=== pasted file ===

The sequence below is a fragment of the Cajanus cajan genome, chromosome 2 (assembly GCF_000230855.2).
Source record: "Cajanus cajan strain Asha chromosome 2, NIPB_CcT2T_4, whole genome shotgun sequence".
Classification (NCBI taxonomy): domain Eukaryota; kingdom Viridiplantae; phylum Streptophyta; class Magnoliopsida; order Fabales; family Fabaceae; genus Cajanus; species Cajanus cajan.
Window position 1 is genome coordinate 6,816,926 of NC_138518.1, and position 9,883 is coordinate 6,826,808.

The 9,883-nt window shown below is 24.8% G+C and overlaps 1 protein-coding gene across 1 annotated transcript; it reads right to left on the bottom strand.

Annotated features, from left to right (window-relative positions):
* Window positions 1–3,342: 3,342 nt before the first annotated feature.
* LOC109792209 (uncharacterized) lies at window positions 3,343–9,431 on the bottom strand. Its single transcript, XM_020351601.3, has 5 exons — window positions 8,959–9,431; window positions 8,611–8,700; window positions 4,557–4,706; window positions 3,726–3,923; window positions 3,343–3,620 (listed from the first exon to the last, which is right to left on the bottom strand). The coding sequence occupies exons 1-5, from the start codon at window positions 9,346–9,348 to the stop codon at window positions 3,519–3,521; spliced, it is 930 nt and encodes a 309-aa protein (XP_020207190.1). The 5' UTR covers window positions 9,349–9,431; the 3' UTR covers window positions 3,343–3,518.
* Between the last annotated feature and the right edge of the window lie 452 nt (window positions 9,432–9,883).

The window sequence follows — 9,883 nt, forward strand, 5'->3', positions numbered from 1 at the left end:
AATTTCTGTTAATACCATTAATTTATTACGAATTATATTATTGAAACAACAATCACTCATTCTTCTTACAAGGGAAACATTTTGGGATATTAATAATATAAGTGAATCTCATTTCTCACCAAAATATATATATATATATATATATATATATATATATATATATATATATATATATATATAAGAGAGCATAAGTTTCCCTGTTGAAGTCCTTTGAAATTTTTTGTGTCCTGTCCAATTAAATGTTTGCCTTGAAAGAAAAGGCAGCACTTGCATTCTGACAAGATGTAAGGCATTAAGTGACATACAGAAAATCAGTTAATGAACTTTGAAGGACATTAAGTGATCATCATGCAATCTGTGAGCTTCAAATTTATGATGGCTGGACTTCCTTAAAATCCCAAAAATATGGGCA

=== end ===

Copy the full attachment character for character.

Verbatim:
The sequence below is a fragment of the Cajanus cajan genome, chromosome 2 (assembly GCF_000230855.2).
Source record: "Cajanus cajan strain Asha chromosome 2, NIPB_CcT2T_4, whole genome shotgun sequence".
Classification (NCBI taxonomy): domain Eukaryota; kingdom Viridiplantae; phylum Streptophyta; class Magnoliopsida; order Fabales; family Fabaceae; genus Cajanus; species Cajanus cajan.
Window position 1 is genome coordinate 6,816,926 of NC_138518.1, and position 9,883 is coordinate 6,826,808.

The 9,883-nt window shown below is 24.8% G+C and overlaps 1 protein-coding gene across 1 annotated transcript; it reads right to left on the bottom strand.

Annotated features, from left to right (window-relative positions):
* Window positions 1–3,342: 3,342 nt before the first annotated feature.
* LOC109792209 (uncharacterized) lies at window positions 3,343–9,431 on the bottom strand. Its single transcript, XM_020351601.3, has 5 exons — window positions 8,959–9,431; window positions 8,611–8,700; window positions 4,557–4,706; window positions 3,726–3,923; window positions 3,343–3,620 (listed from the first exon to the last, which is right to left on the bottom strand). The coding sequence occupies exons 1-5, from the start codon at window positions 9,346–9,348 to the stop codon at window positions 3,519–3,521; spliced, it is 930 nt and encodes a 309-aa protein (XP_020207190.1). The 5' UTR covers window positions 9,349–9,431; the 3' UTR covers window positions 3,343–3,518.
* Between the last annotated feature and the right edge of the window lie 452 nt (window positions 9,432–9,883).

The window sequence follows — 9,883 nt, forward strand, 5'->3', positions numbered from 1 at the left end:
AATTTCTGTTAATACCATTAATTTATTACGAATTATATTATTGAAACAACAATCACTCATTCTTCTTACAAGGGAAACATTTTGGGATATTAATAATATAAGTGAATCTCATTTCTCACCAAAATATATATATATATATATATATATATATATATATATATATATATATATATATATATAAGAGAGCATAAGTTTCCCTGTTGAAGTCCTTTGAAATTTTTTGTGTCCTGTCCAATTAAATGTTTGCCTTGAAAGAAAAGGCAGCACTTGCATTCTGACAAGATGTAAGGCATTAAGTGACATACAGAAAATCAGTTAATGAACTTTGAAGGACATTAAGTGATCATCATGCAATCTGTGAGCTTCAAATTTATGATGGCTGGACTTCCTTAAAATCCCAAAAATATGGGCA